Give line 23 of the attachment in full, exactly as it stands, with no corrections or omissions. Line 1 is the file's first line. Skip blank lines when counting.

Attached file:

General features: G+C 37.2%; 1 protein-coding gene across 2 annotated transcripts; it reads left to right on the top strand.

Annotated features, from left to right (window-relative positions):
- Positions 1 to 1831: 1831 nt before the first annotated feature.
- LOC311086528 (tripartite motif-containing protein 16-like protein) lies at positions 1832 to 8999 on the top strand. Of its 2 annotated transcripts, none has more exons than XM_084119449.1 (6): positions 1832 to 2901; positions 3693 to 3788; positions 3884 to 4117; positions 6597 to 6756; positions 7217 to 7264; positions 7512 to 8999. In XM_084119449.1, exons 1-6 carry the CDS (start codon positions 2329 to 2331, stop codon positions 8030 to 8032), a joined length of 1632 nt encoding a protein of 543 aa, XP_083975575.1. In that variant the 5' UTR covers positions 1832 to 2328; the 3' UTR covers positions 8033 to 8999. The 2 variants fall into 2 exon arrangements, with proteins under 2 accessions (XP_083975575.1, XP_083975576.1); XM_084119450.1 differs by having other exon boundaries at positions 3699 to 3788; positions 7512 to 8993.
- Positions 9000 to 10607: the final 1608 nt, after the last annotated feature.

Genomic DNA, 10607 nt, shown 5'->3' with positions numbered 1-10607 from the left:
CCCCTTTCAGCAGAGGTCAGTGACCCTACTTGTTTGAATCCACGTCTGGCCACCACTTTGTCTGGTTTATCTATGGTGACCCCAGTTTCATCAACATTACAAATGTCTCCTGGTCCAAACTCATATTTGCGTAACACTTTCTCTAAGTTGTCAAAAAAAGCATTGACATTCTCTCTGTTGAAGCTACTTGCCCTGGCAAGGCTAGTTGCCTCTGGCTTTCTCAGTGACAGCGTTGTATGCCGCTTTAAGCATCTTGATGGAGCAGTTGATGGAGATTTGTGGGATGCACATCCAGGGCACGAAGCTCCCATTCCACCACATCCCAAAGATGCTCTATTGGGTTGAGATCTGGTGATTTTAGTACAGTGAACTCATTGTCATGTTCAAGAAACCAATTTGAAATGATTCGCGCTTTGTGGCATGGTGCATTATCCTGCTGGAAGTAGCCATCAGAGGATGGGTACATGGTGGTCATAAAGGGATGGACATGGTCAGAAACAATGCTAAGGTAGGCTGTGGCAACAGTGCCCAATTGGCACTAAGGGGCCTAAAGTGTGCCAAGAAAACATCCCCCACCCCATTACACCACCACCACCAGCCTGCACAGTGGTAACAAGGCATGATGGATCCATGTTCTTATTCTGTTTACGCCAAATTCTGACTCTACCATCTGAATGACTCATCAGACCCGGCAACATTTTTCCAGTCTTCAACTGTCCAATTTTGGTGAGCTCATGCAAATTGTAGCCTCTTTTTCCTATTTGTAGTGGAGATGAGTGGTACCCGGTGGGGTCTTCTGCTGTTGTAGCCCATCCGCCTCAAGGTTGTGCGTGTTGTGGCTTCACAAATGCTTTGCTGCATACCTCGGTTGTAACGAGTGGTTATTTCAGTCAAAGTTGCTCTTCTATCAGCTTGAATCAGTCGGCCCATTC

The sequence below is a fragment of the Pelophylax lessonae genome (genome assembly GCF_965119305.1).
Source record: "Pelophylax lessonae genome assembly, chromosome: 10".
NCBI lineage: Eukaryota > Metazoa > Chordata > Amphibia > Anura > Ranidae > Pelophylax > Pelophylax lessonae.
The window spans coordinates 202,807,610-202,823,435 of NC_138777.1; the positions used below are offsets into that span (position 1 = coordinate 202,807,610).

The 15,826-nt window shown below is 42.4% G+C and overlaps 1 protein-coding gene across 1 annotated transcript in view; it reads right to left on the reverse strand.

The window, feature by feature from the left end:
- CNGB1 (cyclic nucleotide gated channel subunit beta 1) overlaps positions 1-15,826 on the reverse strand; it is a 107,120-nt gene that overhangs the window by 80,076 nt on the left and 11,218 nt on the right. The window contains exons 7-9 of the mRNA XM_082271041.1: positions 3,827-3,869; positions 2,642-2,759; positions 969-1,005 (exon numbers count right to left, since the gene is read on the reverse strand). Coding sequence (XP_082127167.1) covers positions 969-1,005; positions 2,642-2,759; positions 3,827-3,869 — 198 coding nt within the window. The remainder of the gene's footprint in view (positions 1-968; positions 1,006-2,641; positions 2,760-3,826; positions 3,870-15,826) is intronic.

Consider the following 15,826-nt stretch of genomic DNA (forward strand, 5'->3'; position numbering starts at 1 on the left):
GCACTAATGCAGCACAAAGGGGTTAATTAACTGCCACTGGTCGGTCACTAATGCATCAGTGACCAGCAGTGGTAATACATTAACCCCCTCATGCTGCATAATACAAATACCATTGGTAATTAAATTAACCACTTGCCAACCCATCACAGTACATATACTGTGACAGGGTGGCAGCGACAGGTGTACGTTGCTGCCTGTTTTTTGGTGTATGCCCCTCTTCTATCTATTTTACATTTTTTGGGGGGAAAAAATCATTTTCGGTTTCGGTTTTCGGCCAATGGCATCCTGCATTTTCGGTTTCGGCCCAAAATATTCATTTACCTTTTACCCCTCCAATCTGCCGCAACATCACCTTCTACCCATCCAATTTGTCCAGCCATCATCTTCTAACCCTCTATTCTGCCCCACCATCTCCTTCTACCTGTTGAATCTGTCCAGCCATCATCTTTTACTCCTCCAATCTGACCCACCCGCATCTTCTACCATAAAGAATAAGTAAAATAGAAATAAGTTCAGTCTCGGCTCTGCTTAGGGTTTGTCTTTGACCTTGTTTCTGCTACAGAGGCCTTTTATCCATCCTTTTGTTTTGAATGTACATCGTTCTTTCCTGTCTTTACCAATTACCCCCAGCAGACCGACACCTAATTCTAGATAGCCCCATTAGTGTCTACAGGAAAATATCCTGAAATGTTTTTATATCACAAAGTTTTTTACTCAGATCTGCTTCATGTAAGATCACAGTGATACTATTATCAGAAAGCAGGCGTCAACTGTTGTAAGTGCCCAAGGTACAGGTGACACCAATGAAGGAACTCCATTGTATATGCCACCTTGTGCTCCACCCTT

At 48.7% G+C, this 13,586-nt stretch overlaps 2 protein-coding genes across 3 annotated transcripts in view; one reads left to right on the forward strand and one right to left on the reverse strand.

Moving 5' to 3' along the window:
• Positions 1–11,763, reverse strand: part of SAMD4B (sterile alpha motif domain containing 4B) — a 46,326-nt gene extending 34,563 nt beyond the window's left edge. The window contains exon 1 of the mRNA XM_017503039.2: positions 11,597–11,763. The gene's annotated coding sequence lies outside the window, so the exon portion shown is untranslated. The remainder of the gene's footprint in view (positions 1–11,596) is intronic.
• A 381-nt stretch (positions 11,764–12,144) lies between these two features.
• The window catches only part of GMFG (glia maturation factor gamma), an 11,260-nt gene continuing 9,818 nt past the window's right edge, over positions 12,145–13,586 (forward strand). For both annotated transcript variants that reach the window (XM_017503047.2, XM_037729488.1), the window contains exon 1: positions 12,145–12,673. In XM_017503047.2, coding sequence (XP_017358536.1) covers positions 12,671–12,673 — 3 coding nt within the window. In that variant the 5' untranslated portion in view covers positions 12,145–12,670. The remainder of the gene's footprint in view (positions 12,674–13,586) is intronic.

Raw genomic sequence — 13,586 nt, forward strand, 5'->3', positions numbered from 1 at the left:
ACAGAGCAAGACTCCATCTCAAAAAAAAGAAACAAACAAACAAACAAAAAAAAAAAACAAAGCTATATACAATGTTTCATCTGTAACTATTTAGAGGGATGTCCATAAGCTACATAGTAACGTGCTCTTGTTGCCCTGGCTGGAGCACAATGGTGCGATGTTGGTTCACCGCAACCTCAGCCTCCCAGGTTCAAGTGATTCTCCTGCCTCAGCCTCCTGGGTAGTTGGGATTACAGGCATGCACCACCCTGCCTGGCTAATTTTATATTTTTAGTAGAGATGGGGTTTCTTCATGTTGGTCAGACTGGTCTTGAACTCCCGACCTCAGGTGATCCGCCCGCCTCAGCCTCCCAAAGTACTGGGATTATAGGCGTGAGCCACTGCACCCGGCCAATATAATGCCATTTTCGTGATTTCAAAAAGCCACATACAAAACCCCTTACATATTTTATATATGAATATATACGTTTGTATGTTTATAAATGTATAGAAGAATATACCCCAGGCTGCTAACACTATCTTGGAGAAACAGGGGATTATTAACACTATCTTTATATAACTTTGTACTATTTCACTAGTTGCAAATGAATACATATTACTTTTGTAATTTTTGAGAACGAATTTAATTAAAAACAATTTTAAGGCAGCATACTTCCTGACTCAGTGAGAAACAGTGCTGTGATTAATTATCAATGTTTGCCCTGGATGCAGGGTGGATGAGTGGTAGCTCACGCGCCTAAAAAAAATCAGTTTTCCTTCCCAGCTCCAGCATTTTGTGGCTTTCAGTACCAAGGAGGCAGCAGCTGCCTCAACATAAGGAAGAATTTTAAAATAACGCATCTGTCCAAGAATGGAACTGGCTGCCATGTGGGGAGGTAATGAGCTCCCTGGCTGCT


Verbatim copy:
ACAGAGCAAGACTCCATCTCAAAAAAAAGAAACAAACAAACAAACAAAAAAAAAAAACAAAGCTATATACAATGTTTCATCTGTAACTATTTAGAGGGATGTCCATAAGCTACATAGTAACGTGCTCTTGTTGCCCTGGCTGGAGCACAATGGTGCGATGTTGGTTCACCGCAACCTCAGCCTCCCAGGTTCAAGTGATTCTCCTGCCTCAGCCTCCTGGGTAGTTGGGATTACAGGCATGCACCACCCTGCCTGGCTAATTTTATATTTTTAGTAGAGATGGGGTTTCTTCATGTTGGTCAGACTGGTCTTGAACTCCCGACCTCAGGTGATCCGCCCGCCTCAGCCTCCCAAAGTACTGGGATTATAGGCGTGAGCCACTGCACCCGGCCAATATAATGCCATTTTCGTGATTTCAAAAAGCCACATACAAAACCCCTTACATATTTTATATATGAATATATACGTTTGTATGTTTATAAATGTATAGAAGAATATACCCCAGGCTGCTAACACTATCTTGGAGAAACAGGGGATTATTAACACTATCTTTATATAACTTTGTACTATTTCACTAGTTGCAAATGAATACATATTACTTTTGTAATTTTTGAGAACGAATTTAATTAAAAACAATTTTAAGGCAGCATACTTCCTGACTCAGTGAGAAACAGTGCTGTGATTAATTATCAATGTTTGCCCTGGATGCAGGGTGGATGAGTGGTAGCTCACGCGCCTAAAAAAAATCAGTTTTCCTTCCCAGCTCCAGCATTTTGTGGCTTTCAGTACCAAGGAGGCAGCAGCTGCCTCAACATAAGGAAGAATTTTAAAATAACGCATCTGTCCAAGAATGGAACTGGCTGCCATGTGGGGAGGTAATGAGCTCCCTGGCTGCT